I will respect the hard-won scientific gains of those physicians in whose steps I walk, and gladly share such knowledge as is mine with those who are to follow. I will apply, for the benefit of the sick, all measures [that] are required, avoiding those twin traps of overtreatment and therapeutic nihilism. I will remember that there is art to medicine as well as science, and that warmth, sympathy, and understanding may outweigh the surgeon's knife or the chemist's drug. I will not be ashamed to say "I know not," nor will I fail to call in my colleagues when the skills of another are needed for a patient's recovery. I will respect the privacy of my patients, for their problems are not disclosed to me that the world may know. Most especially must I tread with care in matters of life and death. If it is given me to save a life, all thanks. But it may also be within my power to take a life; this awesome responsibility must be faced with great humbleness and awareness of my own frailty. Above all, I must not play at God. I will remember that I do not treat a fever chart, a cancerous growth, but a sick human being, whose illness may affect the person's family and economic stability. My responsibility includes these related problems, if I am to care adequately for the sick. I will prevent disease whenever I can, for prevention is preferable to cure. I will remember that I remain a member of society, with special obligations to all my fellow human beings, those sound of mind and body as well as the infirm. If I do not violate this oath, may I enjoy life and art, respected while I live and remembered with affection thereafter. May I always act so as to preserve the finest traditions of my calling and may I long experience the joy of healing those who seek my help.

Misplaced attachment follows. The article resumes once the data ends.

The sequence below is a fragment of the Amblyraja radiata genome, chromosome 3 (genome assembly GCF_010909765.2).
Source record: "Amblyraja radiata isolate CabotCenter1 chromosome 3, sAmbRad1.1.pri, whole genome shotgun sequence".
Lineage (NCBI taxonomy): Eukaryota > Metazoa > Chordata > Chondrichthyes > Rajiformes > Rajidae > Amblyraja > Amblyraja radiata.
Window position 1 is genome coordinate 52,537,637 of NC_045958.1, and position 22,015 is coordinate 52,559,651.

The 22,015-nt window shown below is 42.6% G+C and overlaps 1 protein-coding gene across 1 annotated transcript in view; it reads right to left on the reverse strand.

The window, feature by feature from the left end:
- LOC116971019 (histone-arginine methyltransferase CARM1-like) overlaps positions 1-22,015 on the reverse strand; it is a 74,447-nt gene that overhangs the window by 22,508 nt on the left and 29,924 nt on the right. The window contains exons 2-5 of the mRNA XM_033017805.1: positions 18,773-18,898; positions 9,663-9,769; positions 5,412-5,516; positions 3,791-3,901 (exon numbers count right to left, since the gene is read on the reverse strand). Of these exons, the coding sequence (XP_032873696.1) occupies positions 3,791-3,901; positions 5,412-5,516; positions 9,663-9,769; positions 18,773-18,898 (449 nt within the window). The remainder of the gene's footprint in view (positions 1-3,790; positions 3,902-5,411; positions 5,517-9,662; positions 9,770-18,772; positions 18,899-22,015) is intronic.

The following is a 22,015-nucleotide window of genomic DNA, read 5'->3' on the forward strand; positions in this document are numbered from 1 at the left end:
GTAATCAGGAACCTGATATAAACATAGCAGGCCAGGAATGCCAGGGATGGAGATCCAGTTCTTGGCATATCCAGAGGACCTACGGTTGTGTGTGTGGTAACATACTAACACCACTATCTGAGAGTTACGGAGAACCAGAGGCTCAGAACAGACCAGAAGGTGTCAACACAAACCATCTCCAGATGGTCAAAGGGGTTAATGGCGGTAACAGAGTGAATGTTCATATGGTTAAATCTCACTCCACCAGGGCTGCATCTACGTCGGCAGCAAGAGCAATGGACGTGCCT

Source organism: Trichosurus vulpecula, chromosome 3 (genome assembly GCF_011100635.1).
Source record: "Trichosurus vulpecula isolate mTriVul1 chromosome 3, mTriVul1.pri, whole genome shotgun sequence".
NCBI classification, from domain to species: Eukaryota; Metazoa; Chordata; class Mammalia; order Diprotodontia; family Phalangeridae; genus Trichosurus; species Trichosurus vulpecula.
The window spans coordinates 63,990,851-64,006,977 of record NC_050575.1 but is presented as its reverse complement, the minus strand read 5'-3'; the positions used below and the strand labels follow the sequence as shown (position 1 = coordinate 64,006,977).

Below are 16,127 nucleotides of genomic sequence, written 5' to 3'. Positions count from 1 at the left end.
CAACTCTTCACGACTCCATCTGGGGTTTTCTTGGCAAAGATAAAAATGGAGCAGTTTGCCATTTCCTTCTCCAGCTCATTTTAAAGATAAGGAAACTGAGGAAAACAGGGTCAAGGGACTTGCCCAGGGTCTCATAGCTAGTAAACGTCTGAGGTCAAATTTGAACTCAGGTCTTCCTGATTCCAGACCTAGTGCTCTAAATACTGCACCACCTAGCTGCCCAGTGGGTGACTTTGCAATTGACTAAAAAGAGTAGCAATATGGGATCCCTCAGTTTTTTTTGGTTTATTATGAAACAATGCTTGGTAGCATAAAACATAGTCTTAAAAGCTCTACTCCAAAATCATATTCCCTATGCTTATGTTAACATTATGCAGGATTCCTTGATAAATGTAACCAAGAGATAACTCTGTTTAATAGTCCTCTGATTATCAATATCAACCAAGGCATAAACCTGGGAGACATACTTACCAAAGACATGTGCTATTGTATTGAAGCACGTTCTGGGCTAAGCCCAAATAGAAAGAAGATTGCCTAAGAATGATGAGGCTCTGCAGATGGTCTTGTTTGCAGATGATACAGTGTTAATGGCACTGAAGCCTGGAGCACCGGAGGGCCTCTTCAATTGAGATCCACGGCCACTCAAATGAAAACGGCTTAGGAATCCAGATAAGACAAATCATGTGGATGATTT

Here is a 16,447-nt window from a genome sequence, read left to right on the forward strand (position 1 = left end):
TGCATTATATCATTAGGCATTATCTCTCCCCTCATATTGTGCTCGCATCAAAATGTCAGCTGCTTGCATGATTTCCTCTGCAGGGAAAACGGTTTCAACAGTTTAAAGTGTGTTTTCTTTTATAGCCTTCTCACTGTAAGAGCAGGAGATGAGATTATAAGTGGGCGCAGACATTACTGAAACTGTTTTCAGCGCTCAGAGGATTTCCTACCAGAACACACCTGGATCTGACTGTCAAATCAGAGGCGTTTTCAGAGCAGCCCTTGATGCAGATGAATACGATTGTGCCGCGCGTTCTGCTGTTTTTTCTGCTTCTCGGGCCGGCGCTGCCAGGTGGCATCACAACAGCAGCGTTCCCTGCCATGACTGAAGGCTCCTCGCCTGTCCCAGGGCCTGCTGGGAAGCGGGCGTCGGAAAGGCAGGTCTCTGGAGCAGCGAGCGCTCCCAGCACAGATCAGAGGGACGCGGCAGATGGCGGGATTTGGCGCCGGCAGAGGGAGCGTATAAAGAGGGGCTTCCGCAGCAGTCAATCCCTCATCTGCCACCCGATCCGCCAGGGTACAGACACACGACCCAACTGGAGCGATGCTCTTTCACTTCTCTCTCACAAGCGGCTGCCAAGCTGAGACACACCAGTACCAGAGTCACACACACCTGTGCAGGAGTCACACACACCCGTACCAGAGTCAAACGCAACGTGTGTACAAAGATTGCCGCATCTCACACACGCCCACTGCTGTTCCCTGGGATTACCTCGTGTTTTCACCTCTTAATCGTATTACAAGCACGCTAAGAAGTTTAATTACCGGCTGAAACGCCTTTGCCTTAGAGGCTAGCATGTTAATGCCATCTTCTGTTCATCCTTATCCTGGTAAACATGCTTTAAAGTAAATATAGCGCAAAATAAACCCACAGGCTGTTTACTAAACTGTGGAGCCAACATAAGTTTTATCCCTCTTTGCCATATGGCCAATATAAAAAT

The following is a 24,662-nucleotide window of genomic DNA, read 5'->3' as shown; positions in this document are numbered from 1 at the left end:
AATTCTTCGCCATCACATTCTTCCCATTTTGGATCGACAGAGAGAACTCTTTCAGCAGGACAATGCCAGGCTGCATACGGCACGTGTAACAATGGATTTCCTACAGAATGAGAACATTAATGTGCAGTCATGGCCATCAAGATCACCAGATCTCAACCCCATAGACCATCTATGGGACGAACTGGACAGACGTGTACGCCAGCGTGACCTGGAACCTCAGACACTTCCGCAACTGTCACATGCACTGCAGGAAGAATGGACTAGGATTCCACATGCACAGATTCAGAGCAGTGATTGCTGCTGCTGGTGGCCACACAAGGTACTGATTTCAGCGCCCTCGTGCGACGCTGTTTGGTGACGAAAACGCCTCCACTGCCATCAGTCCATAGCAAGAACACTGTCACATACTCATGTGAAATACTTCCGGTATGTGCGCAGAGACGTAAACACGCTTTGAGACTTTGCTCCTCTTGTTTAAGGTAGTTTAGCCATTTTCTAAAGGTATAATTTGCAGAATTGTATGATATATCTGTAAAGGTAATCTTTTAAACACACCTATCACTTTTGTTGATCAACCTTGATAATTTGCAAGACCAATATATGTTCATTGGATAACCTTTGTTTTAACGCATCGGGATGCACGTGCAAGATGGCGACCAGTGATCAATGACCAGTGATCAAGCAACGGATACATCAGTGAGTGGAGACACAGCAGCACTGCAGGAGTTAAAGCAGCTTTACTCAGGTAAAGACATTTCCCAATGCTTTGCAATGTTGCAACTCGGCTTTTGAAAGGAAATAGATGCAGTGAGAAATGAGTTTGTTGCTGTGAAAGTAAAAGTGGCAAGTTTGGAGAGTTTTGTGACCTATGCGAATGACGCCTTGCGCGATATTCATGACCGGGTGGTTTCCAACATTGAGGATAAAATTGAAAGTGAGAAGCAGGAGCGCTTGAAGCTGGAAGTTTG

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According to the 2016 BMJ article, some doctors view saying the oath as a solemn rite of passage, while others can't even recall whether they've taken it. Some find that some of the oath's original text — such as "I will respect secrets confided in me" — still offers sound advice for modern medical practitioners, while others find much of the pledge irrelevant.
To that end, some physicians believe the oath is simply inadequate to address today's economic, political and social challenges — for example, physician-assisted suicide and other practices that were unheard of in Hippocrates' time, according to Tyson. However, doctors still hold sacred its principles: treat the sick to the best of one's ability, keep them from harm and injustice, preserve patient privacy and teach the secrets of medicine to the next generation.
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- Nicoletta LaneseChannel Editor, Health